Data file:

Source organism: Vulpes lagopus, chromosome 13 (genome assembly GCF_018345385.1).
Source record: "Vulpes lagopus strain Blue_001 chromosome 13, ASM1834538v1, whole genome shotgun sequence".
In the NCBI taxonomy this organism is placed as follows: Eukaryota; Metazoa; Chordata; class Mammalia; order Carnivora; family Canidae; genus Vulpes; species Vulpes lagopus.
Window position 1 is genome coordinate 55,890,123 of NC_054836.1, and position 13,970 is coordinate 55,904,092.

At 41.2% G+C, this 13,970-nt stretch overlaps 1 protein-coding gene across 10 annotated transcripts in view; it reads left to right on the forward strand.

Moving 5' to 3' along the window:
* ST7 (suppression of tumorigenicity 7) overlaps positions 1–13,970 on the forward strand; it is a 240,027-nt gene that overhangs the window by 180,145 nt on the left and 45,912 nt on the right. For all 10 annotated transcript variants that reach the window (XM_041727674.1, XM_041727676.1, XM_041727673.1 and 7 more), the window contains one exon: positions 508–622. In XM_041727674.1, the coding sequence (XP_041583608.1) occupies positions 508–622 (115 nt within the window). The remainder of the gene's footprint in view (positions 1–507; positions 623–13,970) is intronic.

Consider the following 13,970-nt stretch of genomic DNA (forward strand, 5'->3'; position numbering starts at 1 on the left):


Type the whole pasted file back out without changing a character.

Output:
Source organism: Vulpes lagopus, chromosome 13 (genome assembly GCF_018345385.1).
Source record: "Vulpes lagopus strain Blue_001 chromosome 13, ASM1834538v1, whole genome shotgun sequence".
In the NCBI taxonomy this organism is placed as follows: Eukaryota; Metazoa; Chordata; class Mammalia; order Carnivora; family Canidae; genus Vulpes; species Vulpes lagopus.
Window position 1 is genome coordinate 55,890,123 of NC_054836.1, and position 13,970 is coordinate 55,904,092.

At 41.2% G+C, this 13,970-nt stretch overlaps 1 protein-coding gene across 10 annotated transcripts in view; it reads left to right on the forward strand.

Moving 5' to 3' along the window:
* ST7 (suppression of tumorigenicity 7) overlaps positions 1–13,970 on the forward strand; it is a 240,027-nt gene that overhangs the window by 180,145 nt on the left and 45,912 nt on the right. For all 10 annotated transcript variants that reach the window (XM_041727674.1, XM_041727676.1, XM_041727673.1 and 7 more), the window contains one exon: positions 508–622. In XM_041727674.1, the coding sequence (XP_041583608.1) occupies positions 508–622 (115 nt within the window). The remainder of the gene's footprint in view (positions 1–507; positions 623–13,970) is intronic.

Consider the following 13,970-nt stretch of genomic DNA (forward strand, 5'->3'; position numbering starts at 1 on the left):